In March 2017, China’s government launched a mass crackdown against the Uyghurs, a Muslim ethnic minority group who live primarily in China’s northwestern Xinjiang region, as well as other Turkic Muslim minorities in the region. The crackdown, allegedly a counter-extremism measure, includes implementation of a widespread arbitrary detention policy with the aim of “re-educating” the Uyghurs. An estimated 1 million people are being detained in these internment camps for minor violations, without formal charges or access to legal representation.
According to Adrian Zenz, a leading expert on the issue, there may be as many as 1,200 camps – at least one for every township and county in Xinjiang. While authorities in Beijing call the camps “vocational training centers,” claiming that detainees are taught language, culture and vocational skills, reports of political indoctrination and physical torture suggest a different narrative. For example, reports have claimed inmates are forced to study Communist propaganda and chant slogans in praise of Xi Jinping in order to earn a meal.
Repression of the Uyghurs in the Xinjiang region stems from longstanding ethnic tensions, mainly between the Han Chinese, the Uyghurs and the government. Factors such as the mass state-sponsored migration of Han Chinese, suppression of a unique Uyghur identity and violent handling of Uyghur separatism have resulted in a surge in violence in recent years. While the Chinese government argues that the crackdown is a necessary security measure, its arbitrary detention of the Uyghurs, reported use of torture and other human rights violations against detainees, and the transformation of Xinjiang into a surveillance state violate international law.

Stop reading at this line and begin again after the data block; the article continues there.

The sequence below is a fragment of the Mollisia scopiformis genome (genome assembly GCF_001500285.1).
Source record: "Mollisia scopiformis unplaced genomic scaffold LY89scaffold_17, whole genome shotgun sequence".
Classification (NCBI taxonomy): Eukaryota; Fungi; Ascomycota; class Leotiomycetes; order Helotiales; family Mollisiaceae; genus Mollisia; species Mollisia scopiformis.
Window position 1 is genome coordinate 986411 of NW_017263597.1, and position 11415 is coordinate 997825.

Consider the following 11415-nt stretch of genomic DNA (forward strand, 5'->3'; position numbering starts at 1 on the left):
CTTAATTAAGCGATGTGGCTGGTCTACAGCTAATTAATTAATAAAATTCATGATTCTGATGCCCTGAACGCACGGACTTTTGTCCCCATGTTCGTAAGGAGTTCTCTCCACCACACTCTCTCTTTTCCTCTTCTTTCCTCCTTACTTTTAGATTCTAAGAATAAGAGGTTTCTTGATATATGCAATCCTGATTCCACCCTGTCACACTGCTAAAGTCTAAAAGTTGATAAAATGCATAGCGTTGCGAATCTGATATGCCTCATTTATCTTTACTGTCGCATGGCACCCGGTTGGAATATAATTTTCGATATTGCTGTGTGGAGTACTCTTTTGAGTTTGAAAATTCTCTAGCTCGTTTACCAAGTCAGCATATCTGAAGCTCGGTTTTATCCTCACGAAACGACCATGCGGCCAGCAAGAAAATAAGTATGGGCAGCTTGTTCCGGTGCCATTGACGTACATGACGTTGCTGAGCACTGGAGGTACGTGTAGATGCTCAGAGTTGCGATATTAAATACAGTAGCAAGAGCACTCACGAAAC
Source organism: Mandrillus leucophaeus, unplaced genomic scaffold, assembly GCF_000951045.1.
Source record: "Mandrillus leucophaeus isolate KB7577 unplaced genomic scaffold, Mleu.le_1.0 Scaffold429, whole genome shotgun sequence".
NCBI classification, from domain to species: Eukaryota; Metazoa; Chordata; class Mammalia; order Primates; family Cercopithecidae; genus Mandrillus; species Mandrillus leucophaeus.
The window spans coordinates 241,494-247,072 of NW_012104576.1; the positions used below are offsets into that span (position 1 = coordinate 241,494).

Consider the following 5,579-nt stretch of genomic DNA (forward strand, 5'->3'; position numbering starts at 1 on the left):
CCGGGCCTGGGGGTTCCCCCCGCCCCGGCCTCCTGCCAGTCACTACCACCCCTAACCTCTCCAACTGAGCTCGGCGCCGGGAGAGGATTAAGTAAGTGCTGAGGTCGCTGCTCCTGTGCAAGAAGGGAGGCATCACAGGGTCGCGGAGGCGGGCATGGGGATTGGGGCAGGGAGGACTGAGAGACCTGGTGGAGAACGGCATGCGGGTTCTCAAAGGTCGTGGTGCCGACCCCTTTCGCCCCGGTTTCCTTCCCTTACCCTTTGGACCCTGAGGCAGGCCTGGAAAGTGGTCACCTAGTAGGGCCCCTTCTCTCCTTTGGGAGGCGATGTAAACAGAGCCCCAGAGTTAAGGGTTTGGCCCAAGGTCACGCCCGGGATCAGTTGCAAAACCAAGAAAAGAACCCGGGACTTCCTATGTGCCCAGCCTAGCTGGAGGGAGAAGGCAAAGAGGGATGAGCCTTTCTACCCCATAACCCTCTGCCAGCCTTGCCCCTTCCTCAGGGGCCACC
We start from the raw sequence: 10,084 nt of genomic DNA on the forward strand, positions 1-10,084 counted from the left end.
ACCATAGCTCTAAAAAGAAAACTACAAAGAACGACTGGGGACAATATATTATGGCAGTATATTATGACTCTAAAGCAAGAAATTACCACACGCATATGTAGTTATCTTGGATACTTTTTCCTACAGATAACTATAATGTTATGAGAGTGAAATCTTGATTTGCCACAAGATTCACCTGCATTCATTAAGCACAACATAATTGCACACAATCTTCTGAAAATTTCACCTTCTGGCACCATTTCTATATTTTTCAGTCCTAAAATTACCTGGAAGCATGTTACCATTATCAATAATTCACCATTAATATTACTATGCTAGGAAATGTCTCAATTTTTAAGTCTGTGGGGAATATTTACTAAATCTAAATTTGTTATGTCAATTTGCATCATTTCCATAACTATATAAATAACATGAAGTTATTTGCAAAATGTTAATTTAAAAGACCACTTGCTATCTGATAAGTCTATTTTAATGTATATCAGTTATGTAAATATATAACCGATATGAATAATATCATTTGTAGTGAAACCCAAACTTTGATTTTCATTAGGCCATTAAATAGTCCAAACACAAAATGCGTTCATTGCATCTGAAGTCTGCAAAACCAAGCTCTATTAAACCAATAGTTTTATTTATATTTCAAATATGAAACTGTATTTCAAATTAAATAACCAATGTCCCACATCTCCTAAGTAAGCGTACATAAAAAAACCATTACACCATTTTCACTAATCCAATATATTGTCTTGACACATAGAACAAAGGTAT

Thousands of Uyghurs have sought refuge in Turkey after escaping Beijing's brutal crackdown against them. Ethnic and religious ties between Turkey and the Uyghurs have made building new lives in Istanbul easier for them. However, they are aware that back at home, oppression against Uyghurs continues. They do not know the whereabouts of their familie or even if they are alive, but they believes Chinese authorities detained them. The crackdown against Uyghurs targeted their families for years but that it worsened after they fled
Thus, while we do not have access to the detention camps in China, ICNA Relief Canada is serving Uyghur community in Turkey through following 3 programs:
We are also trying to bring some Uygur families to Canada through our Settlement and Refugee Sponsorship (SRS) Program.
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